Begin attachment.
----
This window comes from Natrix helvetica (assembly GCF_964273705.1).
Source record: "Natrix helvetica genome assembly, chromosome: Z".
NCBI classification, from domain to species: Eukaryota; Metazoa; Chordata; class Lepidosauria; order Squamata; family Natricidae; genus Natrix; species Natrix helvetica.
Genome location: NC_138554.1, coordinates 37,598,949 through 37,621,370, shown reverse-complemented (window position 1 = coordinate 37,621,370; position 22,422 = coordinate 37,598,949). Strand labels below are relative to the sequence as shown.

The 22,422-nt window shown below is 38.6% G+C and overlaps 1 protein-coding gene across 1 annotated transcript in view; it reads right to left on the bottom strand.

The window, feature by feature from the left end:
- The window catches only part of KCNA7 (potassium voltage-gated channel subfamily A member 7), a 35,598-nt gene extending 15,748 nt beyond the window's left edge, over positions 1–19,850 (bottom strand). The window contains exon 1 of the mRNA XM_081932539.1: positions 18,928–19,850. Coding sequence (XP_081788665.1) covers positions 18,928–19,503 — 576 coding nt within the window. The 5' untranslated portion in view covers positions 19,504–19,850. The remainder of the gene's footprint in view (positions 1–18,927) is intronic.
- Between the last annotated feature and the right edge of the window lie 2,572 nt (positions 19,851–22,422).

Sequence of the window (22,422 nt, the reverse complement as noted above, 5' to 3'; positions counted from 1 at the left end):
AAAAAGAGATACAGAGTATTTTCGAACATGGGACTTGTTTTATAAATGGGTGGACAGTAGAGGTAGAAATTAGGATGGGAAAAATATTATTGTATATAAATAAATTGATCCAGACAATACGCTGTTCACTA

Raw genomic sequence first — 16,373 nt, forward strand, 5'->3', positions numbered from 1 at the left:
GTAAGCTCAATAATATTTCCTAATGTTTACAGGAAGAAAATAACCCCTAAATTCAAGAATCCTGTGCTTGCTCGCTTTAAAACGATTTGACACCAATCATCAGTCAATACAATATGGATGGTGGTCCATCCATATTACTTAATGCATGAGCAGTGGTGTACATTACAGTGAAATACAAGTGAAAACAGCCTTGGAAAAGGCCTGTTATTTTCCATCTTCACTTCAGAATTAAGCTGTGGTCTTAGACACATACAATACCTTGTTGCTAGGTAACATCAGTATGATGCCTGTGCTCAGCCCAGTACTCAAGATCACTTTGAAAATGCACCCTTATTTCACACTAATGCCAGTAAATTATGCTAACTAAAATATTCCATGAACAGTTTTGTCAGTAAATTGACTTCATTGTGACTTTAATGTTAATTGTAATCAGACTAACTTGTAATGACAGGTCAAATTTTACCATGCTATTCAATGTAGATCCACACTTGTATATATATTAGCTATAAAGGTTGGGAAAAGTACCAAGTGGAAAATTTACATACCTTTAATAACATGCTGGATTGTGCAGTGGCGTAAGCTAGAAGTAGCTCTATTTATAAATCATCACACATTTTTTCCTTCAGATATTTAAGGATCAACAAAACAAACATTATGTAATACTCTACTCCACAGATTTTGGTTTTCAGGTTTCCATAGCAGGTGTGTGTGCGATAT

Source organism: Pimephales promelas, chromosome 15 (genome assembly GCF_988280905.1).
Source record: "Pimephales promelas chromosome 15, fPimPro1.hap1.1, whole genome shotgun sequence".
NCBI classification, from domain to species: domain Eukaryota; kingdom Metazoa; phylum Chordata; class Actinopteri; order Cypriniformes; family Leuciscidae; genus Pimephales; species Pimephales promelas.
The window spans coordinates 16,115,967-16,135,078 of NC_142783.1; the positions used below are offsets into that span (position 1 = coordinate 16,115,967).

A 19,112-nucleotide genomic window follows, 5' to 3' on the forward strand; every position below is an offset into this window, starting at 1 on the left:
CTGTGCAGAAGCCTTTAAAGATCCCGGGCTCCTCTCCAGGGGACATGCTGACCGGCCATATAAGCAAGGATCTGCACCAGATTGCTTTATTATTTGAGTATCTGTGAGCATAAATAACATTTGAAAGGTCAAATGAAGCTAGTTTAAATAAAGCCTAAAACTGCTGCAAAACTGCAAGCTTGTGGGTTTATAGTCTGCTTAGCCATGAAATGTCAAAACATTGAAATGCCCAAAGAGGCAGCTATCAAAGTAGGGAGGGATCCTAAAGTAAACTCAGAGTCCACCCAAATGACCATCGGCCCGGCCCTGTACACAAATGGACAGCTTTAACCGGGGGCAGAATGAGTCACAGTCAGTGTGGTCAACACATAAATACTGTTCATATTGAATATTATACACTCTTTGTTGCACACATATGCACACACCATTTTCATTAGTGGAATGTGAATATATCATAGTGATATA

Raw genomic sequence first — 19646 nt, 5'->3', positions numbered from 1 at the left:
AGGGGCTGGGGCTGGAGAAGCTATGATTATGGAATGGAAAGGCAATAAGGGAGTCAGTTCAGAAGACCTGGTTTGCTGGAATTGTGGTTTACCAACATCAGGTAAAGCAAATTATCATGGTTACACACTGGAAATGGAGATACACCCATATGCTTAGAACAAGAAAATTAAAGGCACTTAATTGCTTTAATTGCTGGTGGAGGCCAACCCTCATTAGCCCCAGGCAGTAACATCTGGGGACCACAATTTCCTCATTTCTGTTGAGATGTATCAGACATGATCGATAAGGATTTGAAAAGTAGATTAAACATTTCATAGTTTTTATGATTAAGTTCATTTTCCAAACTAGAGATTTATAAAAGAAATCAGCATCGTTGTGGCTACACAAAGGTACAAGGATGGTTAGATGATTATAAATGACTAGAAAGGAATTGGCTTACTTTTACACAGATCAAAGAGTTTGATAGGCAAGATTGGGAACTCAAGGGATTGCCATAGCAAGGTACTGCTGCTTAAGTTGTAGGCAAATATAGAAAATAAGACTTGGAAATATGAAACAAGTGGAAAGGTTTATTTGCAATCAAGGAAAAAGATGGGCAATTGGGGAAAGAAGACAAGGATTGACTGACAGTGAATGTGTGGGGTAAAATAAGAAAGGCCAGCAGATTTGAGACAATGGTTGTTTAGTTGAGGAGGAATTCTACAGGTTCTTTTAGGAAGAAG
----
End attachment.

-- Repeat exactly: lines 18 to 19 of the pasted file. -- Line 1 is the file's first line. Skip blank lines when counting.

CTGTGCAGAAGCCTTTAAAGATCCCGGGCTCCTCTCCAGGGGACATGCTGACCGGCCATATAAGCAAGGATCTGCACCAGATTGCTTTATTATTTGAGTATCTGTGAGCATAAATAACATTTGAAAGGTCAAATGAAGCTAGTTTAAATAAAGCCTAAAACTGCTGCAAAACTGCAAGCTTGTGGGTTTATAGTCTGCTTAGCCATGAAATGTCAAAACATTGAAATGCCCAAAGAGGCAGCTATCAAAGTAGGGAGGGATCCTAAAGTAAACTCAGAGTCCACCCAAATGACCATCGGCCCGGCCCTGTACACAAATGGACAGCTTTAACCGGGGGCAGAATGAGTCACAGTCAGTGTGGTCAACACATAAATACTGTTCATATTGAATATTATACACTCTTTGTTGCACACATATGCACACACCATTTTCATTAGTGGAATGTGAATATATCATAGTGATATA

Raw genomic sequence first — 19646 nt, 5'->3', positions numbered from 1 at the left: